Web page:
IPv6 address assignment will be messy

I am currently working with developing an introductionary workshop for IT consultant with the subject of IPv6.

Scope:
A client (windows 7) is connected to an internal network. On the same network there is a router facing internet, and a DHCPv6-enabled server.

Scenario 1
The DHCPv6-service is disabled. The router has RA (Router advertisements) enabled.
What happens?

  • The client gets a self-assigned globally routable IPv6-address based on the RA received.
  • The client will use the RA source address as default gateway.
  • The client will (obviously) not get any DNS-settings.

Scenario 2
The DHCPv6-service is enabled. However, there is no RA:s sent out from the router.
What happens?

  • The client will get an IP from the DHCP-pool
  • The client will NOT get a default gateway
  • The client will get DNS-settings from the DHCP-server.

Scenario 3:
Both RA:s and DHCPv6 is enabled on the network.
What happens?

  • The client will get an IP-address (self assigned based on RA, NOT from the DHCP-server!)
  • The client will use the RA source address as default gateway.
  • The client will request and receive DNS-settings from DHCP.

So, my conclusion is that both RA and DHCP is needed in order to receive all settings to the client. And if you do, the DHCP-scope in the server will not be used because the client will use RA addresses. Bye bye, static leases!

Oh. And the security approach on this: How much have we not liked the flaws with non-authenticated address assignments in Ipv4? How much will we in a near future not like the fact that we need two different protocols to get ip settings to our clients? And are DHCPv6 and RA even remotely slightly secure? Noooes.

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Posted in General Networking, General Security, Security
4 comments on “IPv6 address assignment will be messy
  1. Henrik says:

    A lot of good things can be said about IPv6, but for all its strenghts it’s got more than its share of weaknesses, SLAAC definitely being one of them (at least from an ISP point of view), as well as the late development of DHCPv6 (which in many cases still isn’t feature complete with its v4 predecessor).

    In practice, you’re always going to need an RA from your router to kick clients into IPv6 mode, regardless of whether you use any flavour of SLAAC, DHCPv6 or even static addresses. If you want to use the SLAAC approach, you CAN configure your RA messages to include name-server information (though I can’t find the command on Cisco to do this right now; it might be that this is a fairly recent addition to the spec).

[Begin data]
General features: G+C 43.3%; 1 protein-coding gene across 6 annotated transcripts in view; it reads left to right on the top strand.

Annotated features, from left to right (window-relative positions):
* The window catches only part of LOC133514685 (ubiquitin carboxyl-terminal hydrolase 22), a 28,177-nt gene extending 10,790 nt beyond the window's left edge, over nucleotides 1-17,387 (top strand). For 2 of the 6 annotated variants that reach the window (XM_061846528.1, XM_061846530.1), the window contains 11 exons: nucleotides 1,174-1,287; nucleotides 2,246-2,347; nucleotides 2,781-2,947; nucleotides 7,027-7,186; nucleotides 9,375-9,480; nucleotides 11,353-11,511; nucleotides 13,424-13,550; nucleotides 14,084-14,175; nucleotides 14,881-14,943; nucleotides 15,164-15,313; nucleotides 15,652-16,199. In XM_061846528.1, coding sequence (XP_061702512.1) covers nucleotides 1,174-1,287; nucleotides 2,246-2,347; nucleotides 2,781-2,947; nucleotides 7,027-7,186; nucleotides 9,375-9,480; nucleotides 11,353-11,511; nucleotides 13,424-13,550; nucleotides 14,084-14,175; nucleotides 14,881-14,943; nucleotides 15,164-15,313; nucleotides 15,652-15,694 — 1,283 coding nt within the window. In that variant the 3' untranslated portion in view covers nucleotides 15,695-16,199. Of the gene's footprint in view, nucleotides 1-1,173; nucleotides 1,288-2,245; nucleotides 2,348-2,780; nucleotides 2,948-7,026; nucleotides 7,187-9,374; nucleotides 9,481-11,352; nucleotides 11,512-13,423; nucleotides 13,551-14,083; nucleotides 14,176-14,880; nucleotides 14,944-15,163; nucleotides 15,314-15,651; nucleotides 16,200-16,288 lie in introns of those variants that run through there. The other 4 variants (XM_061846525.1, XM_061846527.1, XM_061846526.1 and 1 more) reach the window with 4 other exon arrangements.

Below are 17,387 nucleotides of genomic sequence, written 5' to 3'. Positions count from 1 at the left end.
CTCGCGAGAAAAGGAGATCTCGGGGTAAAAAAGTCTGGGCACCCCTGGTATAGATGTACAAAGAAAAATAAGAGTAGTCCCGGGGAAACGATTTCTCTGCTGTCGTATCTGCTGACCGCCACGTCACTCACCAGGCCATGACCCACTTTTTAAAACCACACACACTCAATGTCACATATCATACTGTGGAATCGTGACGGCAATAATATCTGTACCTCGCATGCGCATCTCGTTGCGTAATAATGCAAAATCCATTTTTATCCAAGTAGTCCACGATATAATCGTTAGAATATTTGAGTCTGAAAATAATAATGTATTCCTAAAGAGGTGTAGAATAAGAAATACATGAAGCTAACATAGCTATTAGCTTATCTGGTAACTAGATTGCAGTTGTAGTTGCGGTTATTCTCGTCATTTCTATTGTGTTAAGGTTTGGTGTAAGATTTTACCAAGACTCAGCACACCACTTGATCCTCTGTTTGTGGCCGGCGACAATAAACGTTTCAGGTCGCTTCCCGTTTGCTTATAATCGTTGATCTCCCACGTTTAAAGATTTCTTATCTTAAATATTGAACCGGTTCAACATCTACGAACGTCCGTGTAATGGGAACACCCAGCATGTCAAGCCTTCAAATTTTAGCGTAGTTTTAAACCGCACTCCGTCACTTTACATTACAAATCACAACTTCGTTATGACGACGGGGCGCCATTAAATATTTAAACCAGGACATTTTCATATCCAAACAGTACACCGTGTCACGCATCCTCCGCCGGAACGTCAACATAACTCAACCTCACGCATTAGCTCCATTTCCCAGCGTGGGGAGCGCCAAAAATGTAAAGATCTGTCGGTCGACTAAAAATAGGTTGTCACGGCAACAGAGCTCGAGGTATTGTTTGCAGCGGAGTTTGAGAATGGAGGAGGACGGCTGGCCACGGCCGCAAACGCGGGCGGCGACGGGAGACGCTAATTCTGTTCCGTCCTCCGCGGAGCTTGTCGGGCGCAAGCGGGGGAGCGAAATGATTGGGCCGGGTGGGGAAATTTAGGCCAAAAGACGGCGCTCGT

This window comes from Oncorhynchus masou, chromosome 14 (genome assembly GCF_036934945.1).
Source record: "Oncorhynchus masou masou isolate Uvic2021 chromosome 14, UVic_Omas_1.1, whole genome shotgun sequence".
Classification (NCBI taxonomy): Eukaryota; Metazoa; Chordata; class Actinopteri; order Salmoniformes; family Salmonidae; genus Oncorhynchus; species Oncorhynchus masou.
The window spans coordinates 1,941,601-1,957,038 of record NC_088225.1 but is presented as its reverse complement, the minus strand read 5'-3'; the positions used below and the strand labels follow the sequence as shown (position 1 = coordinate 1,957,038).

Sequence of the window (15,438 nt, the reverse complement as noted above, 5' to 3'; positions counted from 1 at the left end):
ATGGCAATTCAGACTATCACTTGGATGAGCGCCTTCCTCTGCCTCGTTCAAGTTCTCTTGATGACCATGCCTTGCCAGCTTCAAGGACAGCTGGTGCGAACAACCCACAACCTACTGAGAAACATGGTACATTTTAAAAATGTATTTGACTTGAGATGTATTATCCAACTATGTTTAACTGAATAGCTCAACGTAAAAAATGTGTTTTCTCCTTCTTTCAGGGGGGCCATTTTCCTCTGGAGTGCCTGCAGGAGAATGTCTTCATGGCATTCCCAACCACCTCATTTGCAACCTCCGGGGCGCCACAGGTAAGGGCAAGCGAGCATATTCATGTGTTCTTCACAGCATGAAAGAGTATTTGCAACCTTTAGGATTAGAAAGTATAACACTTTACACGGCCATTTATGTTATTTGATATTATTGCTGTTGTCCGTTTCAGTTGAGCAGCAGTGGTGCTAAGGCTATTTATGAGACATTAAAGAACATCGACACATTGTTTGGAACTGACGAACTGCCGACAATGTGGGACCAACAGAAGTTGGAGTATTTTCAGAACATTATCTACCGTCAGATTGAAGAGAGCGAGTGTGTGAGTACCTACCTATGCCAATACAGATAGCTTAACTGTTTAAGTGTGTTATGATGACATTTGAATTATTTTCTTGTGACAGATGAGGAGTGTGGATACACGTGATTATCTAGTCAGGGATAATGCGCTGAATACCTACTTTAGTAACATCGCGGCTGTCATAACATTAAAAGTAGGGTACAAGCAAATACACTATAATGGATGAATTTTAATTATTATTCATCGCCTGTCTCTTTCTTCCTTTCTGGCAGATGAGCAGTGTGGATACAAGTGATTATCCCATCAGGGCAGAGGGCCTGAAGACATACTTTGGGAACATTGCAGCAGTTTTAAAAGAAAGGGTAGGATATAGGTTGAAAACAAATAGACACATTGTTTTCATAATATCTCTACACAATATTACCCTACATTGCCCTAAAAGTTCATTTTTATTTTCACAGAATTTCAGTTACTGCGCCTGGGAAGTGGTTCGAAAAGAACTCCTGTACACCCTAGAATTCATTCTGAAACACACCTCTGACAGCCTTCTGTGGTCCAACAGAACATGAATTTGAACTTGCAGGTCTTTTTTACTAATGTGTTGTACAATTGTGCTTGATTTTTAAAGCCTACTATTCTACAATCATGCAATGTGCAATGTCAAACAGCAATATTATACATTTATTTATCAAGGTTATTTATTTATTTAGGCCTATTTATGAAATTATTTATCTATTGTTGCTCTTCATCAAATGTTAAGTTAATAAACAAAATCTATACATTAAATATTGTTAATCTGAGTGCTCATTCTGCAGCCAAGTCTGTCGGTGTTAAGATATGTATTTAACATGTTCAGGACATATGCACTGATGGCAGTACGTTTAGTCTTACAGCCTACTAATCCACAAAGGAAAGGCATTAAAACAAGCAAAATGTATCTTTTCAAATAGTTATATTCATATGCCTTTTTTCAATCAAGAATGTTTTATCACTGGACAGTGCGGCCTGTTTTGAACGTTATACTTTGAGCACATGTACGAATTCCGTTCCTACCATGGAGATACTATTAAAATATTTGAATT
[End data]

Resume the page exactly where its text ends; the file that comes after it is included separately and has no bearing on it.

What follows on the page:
If you want to avoid the self-generated global SLAAC addresses you need to make sure that your router sends RAs with the M (Managed) bit set (Cisco does this with the ‘ipv6 nd managed-config-flag’ interface command). This instructs the end node to NOT calculate an EUI-64/PrivExt address but rather go solicit the network for a DHCPv6 server. (Which, thanks to the ‘ipv6 dhcp relay destination 2001:db8:1::1234’ interface command may be off-net.) There ARE plans to include a default gateway parameter in DHCPv6, but I don’t think it’s quite there yet. Seems like something that would be prioritized now that IPv6 is out in the real world…

    There’s another “neat” (but perhaps not exceedingly useful) trick where you can use RAs and SLAAC to generate the host address and find your router, but then you can request everything else (DNS, gateway, options) from a DHCPv6 server – in this case you send the RAs with the O (Other) bit set (‘ipv6 nd other-config-flag’). I’m struggling to find a scenario where this would be applicable, but in a large network with loads of transient clients that you don’t need to keep track of, perhaps?

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  2. Andreas di Zazzo says:

    http://www.ietf.org/rfc/rfc5006.txt has been out for a while but still not implemented. Until then we’ll be stuck with DHCP server configuration for DHCP options along with the RA auto-addressing scheme.

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